U.S. Strategic Command Chief Talks Deterrence, Partnerships During Latest SGL
The Naval Postgraduate School (NPS) welcomed U.S. Air Force Gen. John E. Hyten, Commander, U.S. Strategic Command (USSTRATCOM), for its latest Secretary of the Navy Guest Lecture (SGL), May 18 in King Auditorium. Hyten spoke about the importance of maintaining strategic deterrence and NPS' inclusion into the USSTRATCOM's Academic Alliance.
"When I was growing up, I never ever thought I would become the Commander of Strategic Command ... Strategic Command is the command of legends, and it's hard for me to imagine how I got to this place," said Hyten proudly. "But it happened, and it can happen to anyone in this room."
Hyten shared words of advice to the students congregated in King Auditorium, explaining his thoughts on how he managed to succeed.
"I did the best I could in every job I was assigned, to the best of my capability. I reasoned with myself that if I can carry out that job to the best of my ability, then I can get another one," Hyten said. "I'll tell you that from a professional standpoint, that's a great way to go through your career."
Hyten then transitioned to the topic of nuclear weapons, and their capabilities.
"Over the last 15 years, we've forgotten that nuclear weapons are the most powerful weapons ever built by man, and because of that, we had better know how to operate them on order of the President of the United States to execute the missions that we have to," said Hyten.
"One question that people ask me is, 'Can you imagine a world without nuclear weapons?'
"The answer to that is yes. All you have to do is go back before August 1945 and you would see a world without nuclear weapons," he continued. "So, let's see what a world without nuclear weapons looks like, between 1939 and 1945 in World War II. The world killed between 60 to 80 million people, and if you do the math that's 1 million people a month, 33,000 people a day, being killed in World War II.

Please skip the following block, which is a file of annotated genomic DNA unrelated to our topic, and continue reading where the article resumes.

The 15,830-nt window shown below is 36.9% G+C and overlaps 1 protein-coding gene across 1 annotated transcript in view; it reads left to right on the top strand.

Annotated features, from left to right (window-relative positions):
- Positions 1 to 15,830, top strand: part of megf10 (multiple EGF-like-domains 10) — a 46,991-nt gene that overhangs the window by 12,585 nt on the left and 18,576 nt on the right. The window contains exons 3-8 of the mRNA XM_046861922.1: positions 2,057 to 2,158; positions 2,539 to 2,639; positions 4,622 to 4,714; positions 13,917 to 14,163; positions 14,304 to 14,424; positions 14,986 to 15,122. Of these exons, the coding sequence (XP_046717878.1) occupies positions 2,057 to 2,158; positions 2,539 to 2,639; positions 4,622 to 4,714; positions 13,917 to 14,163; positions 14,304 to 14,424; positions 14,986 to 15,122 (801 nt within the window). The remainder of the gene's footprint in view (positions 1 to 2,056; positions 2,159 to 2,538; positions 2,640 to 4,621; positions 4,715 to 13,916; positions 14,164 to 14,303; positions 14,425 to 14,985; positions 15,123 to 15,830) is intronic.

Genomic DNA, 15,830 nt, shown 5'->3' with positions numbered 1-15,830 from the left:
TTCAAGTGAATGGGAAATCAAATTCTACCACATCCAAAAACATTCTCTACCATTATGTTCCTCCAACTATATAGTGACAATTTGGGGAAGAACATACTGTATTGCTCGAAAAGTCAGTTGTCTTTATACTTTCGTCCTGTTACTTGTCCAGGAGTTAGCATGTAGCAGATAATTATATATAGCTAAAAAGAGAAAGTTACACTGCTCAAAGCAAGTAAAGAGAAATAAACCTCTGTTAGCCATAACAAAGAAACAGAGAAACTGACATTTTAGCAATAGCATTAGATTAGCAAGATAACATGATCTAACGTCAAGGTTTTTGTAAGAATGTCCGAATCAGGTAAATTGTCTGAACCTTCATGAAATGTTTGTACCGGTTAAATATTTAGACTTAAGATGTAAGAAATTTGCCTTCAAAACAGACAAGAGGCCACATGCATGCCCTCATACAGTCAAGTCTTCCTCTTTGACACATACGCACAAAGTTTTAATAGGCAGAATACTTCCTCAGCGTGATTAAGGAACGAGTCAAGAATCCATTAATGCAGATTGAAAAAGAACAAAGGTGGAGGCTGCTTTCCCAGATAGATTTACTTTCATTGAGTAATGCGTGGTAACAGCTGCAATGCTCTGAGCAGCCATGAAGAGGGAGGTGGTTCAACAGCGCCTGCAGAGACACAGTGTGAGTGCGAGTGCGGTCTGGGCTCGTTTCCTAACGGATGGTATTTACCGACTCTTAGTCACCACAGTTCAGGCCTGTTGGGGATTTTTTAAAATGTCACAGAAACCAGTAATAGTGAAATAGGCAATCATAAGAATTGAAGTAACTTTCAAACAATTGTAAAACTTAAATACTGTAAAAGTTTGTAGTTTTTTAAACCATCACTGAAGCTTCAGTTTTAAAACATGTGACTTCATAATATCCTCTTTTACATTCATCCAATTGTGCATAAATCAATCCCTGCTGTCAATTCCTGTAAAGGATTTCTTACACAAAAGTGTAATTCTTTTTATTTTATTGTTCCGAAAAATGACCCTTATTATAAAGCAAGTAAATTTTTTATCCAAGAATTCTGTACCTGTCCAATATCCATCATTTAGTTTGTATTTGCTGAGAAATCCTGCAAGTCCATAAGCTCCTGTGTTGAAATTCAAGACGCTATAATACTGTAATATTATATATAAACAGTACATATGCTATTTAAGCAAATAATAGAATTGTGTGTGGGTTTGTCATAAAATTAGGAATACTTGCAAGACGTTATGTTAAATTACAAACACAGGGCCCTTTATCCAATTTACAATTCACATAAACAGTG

"I don't want to go back to that world," Hyten stressed. "The one thing that nuclear weapons have done for this country is they have kept the great power conflict down ... It's not that the conflict disappears, it never disappears, conflict will exist on this earth for as long as humans walk the earth."
Hyten stressed that the conflict would have to be dealt with one way or another, and the only way he could see nuclear weapons disappearing in the future would be if they were replaced with something deadlier.
"I can't even imagine the horror of what that would be like, replacing nuclear weapons with something more powerful," said Hyten. "Nuclear weapons are significant, they're scary but they also help keep the peace on the planet and that is why we have to be critical with everything we do. Don't forget that."
Hyten also emphasized the importance of strategic deterrence and training in preparing for the worst.
"We'll practice for the worst day in American history, because I believe that if we practice and if we're ready, that day will never come," said Hyten. "We will be ready if the day does come and I ask you that whatever line of work you're in, whatever service you come from, whatever nations you come from, each if you should be thinking of strategic deterrence. It is essential to everything we do."
Hyten concluded his presentation to the students with an announcement about USSTRATCOM's Academic Alliance, of which NPS will be the 37th member. Created by Hyten's command, the Academic Alliance is a growing community of interest leveraging expertise and research on the themes of national security, deterrence and assurance.
"In a multi-domain world, how do you actually put those pieces together and talk about strategic deterrence in the 21st century," said Hyten. "We need to be thinking about it, need to be writing about it, and we need to be engaging it ... That's why at Strategic Command we formed the Academic Alliance."
NPS' Secretary of the Navy Guest Lecture program provides a series of professional lectures by senior leaders throughout defense, government, industry and academia designed to help the university's students and faculty link their studies, teaching and research efforts to the defense needs of the nation.
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